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Port 30005 Details

known port assignments and vulnerabilities
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Port(s) Protocol Service Details Source
30005 tcp trojans Port sometimes associated with TR-069 - application layer protocol for remote management of end-user devices. It is a bidirectional SOAP/HTTP-based protocol that provides communication between CPE devices and auto-configuration servers (ACS). It can be used by some modems, gateways, routers, VoIP phones, set-top boxes. TR-069 has some known exploits as demonstrated at the DEFCON22 conference. Cox Communcations reportedly uses this port.

If your modem/NAT router/gateway keeps this port open and you are sure you want to filter it (potential interference with ISPs pushing firmware updates), try the following. Navigate to your router's admin interface and disable TR-069. If that does not work, look under "port forwarding", or "virtual servers", and forward port 30005 to an unused local IP address, like (

Malware using this port: Backdoor JZ, Litmus trojan
30005 tcp trojan Litmus Trojans
30005 tcp BackdoorJZ [trojan] Backdoor JZ SANS
30005-30099 tcp,udp Unassigned IANA
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Related ports: 7547  

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External Resources
SANS Internet Storm Center: port 30005

Well Known Ports: 0 through 1023.
Registered Ports: 1024 through 49151.
Dynamic/Private : 49152 through 65535.

TCP ports use the Transmission Control Protocol. TCP is the most commonly used protocol on the Internet and any TCP/IP network. Whereas the IP protocol deals only with packets, TCP enables two hosts to establish a connection and exchange streams of data. TCP guarantees delivery of data and that packets will be delivered in the same order in which they were sent. Guaranteed communication/delivery is the key difference between TCP and UDP.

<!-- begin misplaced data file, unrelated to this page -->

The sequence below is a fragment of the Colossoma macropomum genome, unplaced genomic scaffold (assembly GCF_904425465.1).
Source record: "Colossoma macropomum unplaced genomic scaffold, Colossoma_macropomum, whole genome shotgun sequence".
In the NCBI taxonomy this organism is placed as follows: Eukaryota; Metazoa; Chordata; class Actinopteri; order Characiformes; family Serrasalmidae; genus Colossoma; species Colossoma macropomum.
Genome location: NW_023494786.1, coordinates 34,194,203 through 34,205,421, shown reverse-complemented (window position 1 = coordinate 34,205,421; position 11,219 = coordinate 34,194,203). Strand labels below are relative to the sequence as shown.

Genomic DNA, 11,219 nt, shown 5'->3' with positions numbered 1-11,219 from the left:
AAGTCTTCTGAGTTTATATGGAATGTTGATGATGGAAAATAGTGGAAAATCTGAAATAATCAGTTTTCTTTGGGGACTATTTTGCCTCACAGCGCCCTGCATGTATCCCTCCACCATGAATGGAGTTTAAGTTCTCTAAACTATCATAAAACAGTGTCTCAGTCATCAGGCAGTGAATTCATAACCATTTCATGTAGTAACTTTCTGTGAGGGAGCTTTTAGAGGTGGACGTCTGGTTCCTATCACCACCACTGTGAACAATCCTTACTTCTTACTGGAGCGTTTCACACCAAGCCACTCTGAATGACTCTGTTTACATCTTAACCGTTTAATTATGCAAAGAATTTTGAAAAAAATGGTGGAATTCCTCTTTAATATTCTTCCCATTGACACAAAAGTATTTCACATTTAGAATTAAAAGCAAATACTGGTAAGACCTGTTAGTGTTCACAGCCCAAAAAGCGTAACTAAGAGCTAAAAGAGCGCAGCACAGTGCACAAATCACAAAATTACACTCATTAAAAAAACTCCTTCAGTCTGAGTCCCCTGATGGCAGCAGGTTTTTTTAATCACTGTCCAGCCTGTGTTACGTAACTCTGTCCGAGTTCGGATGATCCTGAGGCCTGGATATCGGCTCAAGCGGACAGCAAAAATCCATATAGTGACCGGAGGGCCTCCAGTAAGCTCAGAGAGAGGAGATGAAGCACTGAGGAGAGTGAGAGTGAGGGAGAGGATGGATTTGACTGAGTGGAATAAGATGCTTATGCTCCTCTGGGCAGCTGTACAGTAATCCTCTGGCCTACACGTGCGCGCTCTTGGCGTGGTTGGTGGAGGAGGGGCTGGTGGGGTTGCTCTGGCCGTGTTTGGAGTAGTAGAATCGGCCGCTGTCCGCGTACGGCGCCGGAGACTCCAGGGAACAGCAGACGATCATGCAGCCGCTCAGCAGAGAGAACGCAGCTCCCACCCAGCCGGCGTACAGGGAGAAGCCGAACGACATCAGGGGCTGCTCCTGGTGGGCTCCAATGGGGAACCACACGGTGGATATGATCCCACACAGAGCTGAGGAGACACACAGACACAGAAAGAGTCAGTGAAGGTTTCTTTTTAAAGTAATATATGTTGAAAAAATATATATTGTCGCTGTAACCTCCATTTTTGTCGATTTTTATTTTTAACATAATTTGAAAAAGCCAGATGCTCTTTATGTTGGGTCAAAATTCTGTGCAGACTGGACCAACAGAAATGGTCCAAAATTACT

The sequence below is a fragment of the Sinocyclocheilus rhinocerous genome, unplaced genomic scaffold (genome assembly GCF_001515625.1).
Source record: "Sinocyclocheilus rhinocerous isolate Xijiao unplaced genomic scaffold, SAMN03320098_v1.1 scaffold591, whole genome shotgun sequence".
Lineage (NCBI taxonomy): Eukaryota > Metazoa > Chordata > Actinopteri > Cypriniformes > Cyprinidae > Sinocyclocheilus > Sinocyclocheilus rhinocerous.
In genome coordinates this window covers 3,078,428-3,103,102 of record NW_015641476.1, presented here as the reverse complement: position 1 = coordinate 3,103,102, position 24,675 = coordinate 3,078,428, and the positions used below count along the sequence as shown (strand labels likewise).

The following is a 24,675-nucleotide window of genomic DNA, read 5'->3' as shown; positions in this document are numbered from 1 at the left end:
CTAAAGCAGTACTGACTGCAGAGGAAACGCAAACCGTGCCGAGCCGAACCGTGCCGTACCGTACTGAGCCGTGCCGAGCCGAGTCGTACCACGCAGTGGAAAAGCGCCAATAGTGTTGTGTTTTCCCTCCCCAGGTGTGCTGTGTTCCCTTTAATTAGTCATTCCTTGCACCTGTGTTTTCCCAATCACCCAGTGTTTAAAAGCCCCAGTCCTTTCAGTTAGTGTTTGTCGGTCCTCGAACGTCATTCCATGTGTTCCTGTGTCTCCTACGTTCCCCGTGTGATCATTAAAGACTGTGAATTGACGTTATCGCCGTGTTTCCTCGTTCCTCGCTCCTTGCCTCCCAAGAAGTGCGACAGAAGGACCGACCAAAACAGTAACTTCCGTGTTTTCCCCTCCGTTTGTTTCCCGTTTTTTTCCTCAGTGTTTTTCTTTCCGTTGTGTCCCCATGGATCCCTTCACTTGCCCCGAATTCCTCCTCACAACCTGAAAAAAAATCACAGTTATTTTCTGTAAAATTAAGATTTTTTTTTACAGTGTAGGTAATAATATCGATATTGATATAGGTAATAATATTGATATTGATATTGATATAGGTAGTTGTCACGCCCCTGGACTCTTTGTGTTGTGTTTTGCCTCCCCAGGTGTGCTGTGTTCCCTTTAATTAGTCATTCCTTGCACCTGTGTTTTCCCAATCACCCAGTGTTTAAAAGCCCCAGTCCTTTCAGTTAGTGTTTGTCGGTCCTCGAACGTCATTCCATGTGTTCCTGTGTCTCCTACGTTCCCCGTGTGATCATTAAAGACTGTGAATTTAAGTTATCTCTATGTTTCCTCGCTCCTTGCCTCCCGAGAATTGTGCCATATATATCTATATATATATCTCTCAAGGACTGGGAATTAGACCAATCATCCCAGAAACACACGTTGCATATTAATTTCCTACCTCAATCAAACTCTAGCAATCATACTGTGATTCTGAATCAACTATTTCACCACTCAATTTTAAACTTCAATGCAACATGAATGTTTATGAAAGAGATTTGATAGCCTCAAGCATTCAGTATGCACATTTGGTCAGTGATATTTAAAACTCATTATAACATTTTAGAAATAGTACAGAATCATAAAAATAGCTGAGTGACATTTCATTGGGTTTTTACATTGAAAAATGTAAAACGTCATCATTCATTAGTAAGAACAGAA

UDP ports use the Datagram Protocol, a communications protocol for the Internet network, transport, and session layers. Like TCP (Transmission Control Protocol), UDP is used with IP (the Internet Protocol) and makes possible the transmission of datagrams from one computer to applications on another computer, but unlike TCP, UDP is connectionless and does not guarantee reliable communication; it's up to the application that received the message to process any errors and verify correct delivery. UDP is often used with time-sensitive applications, such as audio/video streaming, where dropping some packets is preferable to waiting for delayed data.

When troubleshooting unknown open ports, it is useful to find exactly what services/processes are listening to them. This can be accomplished in both Windows command prompt and Linux variants using the "netstat -aon" command. We also recommend runnig multiple anti-virus/anti-malware scans to rule out the possibility of active malicious software. For more detailed and personalized help please use our forums.

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